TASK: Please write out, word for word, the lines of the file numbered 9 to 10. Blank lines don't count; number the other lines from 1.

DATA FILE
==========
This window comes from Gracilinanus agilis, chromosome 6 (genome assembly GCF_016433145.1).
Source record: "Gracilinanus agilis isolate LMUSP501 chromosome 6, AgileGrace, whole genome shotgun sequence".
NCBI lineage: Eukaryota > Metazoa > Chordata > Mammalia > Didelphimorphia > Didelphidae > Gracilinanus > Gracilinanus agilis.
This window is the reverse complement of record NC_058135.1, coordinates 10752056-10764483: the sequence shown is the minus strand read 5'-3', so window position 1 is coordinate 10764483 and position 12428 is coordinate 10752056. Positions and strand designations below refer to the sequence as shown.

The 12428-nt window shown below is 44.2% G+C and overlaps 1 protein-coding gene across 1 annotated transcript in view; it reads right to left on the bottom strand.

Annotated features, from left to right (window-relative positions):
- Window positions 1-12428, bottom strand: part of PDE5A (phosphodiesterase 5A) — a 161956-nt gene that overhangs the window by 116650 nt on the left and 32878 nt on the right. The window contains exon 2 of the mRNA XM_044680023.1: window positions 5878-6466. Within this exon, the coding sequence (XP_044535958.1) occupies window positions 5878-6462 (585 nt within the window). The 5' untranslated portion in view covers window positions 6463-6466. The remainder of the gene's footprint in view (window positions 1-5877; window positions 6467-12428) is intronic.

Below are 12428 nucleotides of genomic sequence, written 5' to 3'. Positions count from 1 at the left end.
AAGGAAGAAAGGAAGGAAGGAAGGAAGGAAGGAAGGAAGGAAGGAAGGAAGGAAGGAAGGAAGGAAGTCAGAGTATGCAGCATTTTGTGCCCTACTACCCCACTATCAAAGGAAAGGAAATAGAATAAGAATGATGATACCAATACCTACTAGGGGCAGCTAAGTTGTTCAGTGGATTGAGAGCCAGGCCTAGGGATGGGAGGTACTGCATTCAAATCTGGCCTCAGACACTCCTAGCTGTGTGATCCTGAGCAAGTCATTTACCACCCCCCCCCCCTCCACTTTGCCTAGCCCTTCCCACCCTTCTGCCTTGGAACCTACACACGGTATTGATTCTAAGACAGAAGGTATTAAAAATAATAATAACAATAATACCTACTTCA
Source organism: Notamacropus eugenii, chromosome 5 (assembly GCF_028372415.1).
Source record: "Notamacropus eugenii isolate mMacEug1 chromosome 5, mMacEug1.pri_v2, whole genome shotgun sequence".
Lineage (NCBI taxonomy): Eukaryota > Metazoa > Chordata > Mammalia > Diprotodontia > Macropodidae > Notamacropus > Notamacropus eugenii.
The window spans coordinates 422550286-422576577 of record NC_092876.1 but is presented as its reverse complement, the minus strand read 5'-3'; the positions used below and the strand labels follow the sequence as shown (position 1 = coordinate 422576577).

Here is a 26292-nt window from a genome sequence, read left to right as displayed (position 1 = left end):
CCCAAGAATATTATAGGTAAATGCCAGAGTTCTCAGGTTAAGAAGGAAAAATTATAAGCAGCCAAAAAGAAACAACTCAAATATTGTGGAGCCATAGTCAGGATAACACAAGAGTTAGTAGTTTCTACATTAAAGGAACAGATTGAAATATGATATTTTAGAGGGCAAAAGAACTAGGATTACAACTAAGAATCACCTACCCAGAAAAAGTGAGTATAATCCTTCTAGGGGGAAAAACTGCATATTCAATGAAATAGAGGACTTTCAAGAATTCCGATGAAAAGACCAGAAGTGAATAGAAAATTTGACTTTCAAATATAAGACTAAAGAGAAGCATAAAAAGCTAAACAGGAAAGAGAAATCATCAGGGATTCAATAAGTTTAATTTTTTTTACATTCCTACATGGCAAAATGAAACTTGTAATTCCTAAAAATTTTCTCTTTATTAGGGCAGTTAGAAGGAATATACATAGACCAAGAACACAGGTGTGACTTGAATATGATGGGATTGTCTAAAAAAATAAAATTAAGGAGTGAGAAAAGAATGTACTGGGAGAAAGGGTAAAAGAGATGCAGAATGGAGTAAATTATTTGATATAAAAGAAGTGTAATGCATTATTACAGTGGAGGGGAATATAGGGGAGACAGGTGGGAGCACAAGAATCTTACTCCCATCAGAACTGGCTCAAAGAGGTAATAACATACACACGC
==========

AAGGAAGAAAGGAAGGAAGGAAGGAAGGAAGGAAGGAAGGAAGGAAGGAAGGAAGGAAGGAAGGAAGTCAGAGTATGCAGCATTTTGTGCCCTACTACCCCACTATCAAAGGAAAGGAAATAGAATAAGAATGATGATACCAATACCTACTAGGGGCAGCTAAGTTGTTCAGTGGATTGAGAGCCAGGCCTAGGGATGGGAGGTACTGCATTCAAATCTGGCCTCAGACACTCCTAGCTGTGTGATCCTGAGCAAGTCATTTACCACCCCCCCCCCCTCCACTTTGCCTAGCCCTTCCCACCCTTCTGCCTTGGAACCTACACACGGTATTGATTCTAAGACAGAAGGTATTAAAAATAATAATAACAATAATACCTACTTCA
Source organism: Notamacropus eugenii, chromosome 5 (assembly GCF_028372415.1).